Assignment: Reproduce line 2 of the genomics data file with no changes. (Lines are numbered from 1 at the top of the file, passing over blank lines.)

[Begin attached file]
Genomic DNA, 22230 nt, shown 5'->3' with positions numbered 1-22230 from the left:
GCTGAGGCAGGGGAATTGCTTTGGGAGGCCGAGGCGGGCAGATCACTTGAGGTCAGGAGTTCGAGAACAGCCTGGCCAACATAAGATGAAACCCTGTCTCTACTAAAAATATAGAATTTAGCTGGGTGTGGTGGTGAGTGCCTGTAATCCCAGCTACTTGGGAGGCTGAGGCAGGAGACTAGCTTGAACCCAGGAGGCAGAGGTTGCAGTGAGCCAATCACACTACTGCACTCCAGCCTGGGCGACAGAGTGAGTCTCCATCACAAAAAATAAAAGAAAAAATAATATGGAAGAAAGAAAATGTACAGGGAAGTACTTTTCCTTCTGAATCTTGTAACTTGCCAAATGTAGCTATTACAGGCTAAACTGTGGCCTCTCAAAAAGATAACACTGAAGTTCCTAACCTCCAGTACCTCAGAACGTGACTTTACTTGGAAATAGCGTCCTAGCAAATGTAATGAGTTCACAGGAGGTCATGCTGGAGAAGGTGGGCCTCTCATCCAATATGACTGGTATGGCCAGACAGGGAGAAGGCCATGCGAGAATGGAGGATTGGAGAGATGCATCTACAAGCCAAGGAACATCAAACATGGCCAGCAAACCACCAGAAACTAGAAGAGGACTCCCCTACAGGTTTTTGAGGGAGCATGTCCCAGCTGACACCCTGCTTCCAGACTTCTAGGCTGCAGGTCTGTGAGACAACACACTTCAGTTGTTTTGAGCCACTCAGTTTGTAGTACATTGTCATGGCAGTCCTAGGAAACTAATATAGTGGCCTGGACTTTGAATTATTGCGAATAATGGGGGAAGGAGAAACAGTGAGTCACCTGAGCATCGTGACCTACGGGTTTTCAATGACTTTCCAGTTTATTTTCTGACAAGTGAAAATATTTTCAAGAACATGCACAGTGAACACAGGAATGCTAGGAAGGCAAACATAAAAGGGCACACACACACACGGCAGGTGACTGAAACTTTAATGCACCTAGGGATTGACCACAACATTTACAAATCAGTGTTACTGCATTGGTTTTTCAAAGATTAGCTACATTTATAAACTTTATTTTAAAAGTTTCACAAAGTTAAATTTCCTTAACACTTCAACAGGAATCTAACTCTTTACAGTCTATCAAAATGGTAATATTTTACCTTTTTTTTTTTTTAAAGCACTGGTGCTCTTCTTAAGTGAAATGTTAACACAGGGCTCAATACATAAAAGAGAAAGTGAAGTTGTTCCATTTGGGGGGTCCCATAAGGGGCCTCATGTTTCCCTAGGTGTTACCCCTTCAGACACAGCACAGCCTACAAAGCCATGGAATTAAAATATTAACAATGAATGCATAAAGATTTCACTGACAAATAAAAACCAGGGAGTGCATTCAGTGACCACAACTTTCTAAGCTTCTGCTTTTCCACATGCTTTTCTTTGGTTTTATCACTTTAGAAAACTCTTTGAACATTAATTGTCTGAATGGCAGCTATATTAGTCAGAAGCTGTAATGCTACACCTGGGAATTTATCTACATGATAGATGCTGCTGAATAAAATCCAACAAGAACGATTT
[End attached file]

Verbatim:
GCTGAGGCAGGGGAATTGCTTTGGGAGGCCGAGGCGGGCAGATCACTTGAGGTCAGGAGTTCGAGAACAGCCTGGCCAACATAAGATGAAACCCTGTCTCTACTAAAAATATAGAATTTAGCTGGGTGTGGTGGTGAGTGCCTGTAATCCCAGCTACTTGGGAGGCTGAGGCAGGAGACTAGCTTGAACCCAGGAGGCAGAGGTTGCAGTGAGCCAATCACACTACTGCACTCCAGCCTGGGCGACAGAGTGAGTCTCCATCACAAAAAATAAAAGAAAAAATAATATGGAAGAAAGAAAATGTACAGGGAAGTACTTTTCCTTCTGAATCTTGTAACTTGCCAAATGTAGCTATTACAGGCTAAACTGTGGCCTCTCAAAAAGATAACACTGAAGTTCCTAACCTCCAGTACCTCAGAACGTGACTTTACTTGGAAATAGCGTCCTAGCAAATGTAATGAGTTCACAGGAGGTCATGCTGGAGAAGGTGGGCCTCTCATCCAATATGACTGGTATGGCCAGACAGGGAGAAGGCCATGCGAGAATGGAGGATTGGAGAGATGCATCTACAAGCCAAGGAACATCAAACATGGCCAGCAAACCACCAGAAACTAGAAGAGGACTCCCCTACAGGTTTTTGAGGGAGCATGTCCCAGCTGACACCCTGCTTCCAGACTTCTAGGCTGCAGGTCTGTGAGACAACACACTTCAGTTGTTTTGAGCCACTCAGTTTGTAGTACATTGTCATGGCAGTCCTAGGAAACTAATATAGTGGCCTGGACTTTGAATTATTGCGAATAATGGGGGAAGGAGAAACAGTGAGTCACCTGAGCATCGTGACCTACGGGTTTTCAATGACTTTCCAGTTTATTTTCTGACAAGTGAAAATATTTTCAAGAACATGCACAGTGAACACAGGAATGCTAGGAAGGCAAACATAAAAGGGCACACACACACACGGCAGGTGACTGAAACTTTAATGCACCTAGGGATTGACCACAACATTTACAAATCAGTGTTACTGCATTGGTTTTTCAAAGATTAGCTACATTTATAAACTTTATTTTAAAAGTTTCACAAAGTTAAATTTCCTTAACACTTCAACAGGAATCTAACTCTTTACAGTCTATCAAAATGGTAATATTTTACCTTTTTTTTTTTTTAAAGCACTGGTGCTCTTCTTAAGTGAAATGTTAACACAGGGCTCAATACATAAAAGAGAAAGTGAAGTTGTTCCATTTGGGGGGTCCCATAAGGGGCCTCATGTTTCCCTAGGTGTTACCCCTTCAGACACAGCACAGCCTACAAAGCCATGGAATTAAAATATTAACAATGAATGCATAAAGATTTCACTGACAAATAAAAACCAGGGAGTGCATTCAGTGACCACAACTTTCTAAGCTTCTGCTTTTCCACATGCTTTTCTTTGGTTTTATCACTTTAGAAAACTCTTTGAACATTAATTGTCTGAATGGCAGCTATATTAGTCAGAAGCTGTAATGCTACACCTGGGAATTTATCTACATGATAGATGCTGCTGAATAAAATCCAACAAGAACGATTT